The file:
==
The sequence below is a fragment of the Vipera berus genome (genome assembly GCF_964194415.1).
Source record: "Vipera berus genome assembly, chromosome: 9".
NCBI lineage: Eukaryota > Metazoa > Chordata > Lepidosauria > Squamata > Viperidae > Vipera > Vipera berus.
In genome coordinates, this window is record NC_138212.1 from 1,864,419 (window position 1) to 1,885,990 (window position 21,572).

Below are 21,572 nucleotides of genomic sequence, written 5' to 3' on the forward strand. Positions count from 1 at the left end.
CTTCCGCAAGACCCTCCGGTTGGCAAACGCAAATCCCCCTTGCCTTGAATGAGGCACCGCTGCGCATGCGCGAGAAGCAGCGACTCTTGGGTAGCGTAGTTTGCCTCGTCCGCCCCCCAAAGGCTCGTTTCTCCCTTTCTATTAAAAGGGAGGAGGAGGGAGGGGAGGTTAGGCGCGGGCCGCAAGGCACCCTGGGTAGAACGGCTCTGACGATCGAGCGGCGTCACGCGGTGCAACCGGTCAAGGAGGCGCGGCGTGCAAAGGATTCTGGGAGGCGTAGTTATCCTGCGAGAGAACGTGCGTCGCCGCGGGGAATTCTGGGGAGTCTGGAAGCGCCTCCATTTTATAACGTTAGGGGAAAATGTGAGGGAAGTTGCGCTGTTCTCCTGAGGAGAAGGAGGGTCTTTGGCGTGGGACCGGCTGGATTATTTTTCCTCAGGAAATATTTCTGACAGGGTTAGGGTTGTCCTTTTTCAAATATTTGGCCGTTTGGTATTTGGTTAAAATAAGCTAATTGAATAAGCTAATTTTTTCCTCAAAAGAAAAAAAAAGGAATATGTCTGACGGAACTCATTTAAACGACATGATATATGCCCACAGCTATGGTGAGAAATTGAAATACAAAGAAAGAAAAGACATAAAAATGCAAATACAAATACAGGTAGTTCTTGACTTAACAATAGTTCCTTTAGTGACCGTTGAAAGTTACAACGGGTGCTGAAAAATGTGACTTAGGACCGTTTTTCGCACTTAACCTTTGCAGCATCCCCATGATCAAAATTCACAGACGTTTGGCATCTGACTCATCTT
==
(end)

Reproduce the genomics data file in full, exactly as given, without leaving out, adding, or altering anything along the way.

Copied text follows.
The sequence below is a fragment of the Vipera berus genome (genome assembly GCF_964194415.1).
Source record: "Vipera berus genome assembly, chromosome: 9".
NCBI lineage: Eukaryota > Metazoa > Chordata > Lepidosauria > Squamata > Viperidae > Vipera > Vipera berus.
In genome coordinates, this window is record NC_138212.1 from 1,864,419 (window position 1) to 1,885,990 (window position 21,572).

Below are 21,572 nucleotides of genomic sequence, written 5' to 3' on the forward strand. Positions count from 1 at the left end.
CTTCCGCAAGACCCTCCGGTTGGCAAACGCAAATCCCCCTTGCCTTGAATGAGGCACCGCTGCGCATGCGCGAGAAGCAGCGACTCTTGGGTAGCGTAGTTTGCCTCGTCCGCCCCCCAAAGGCTCGTTTCTCCCTTTCTATTAAAAGGGAGGAGGAGGGAGGGGAGGTTAGGCGCGGGCCGCAAGGCACCCTGGGTAGAACGGCTCTGACGATCGAGCGGCGTCACGCGGTGCAACCGGTCAAGGAGGCGCGGCGTGCAAAGGATTCTGGGAGGCGTAGTTATCCTGCGAGAGAACGTGCGTCGCCGCGGGGAATTCTGGGGAGTCTGGAAGCGCCTCCATTTTATAACGTTAGGGGAAAATGTGAGGGAAGTTGCGCTGTTCTCCTGAGGAGAAGGAGGGTCTTTGGCGTGGGACCGGCTGGATTATTTTTCCTCAGGAAATATTTCTGACAGGGTTAGGGTTGTCCTTTTTCAAATATTTGGCCGTTTGGTATTTGGTTAAAATAAGCTAATTGAATAAGCTAATTTTTTCCTCAAAAGAAAAAAAAAGGAATATGTCTGACGGAACTCATTTAAACGACATGATATATGCCCACAGCTATGGTGAGAAATTGAAATACAAAGAAAGAAAAGACATAAAAATGCAAATACAAATACAGGTAGTTCTTGACTTAACAATAGTTCCTTTAGTGACCGTTGAAAGTTACAACGGGTGCTGAAAAATGTGACTTAGGACCGTTTTTCGCACTTAACCTTTGCAGCATCCCCATGATCAAAATTCACAGACGTTTGGCATCTGACTCATCTT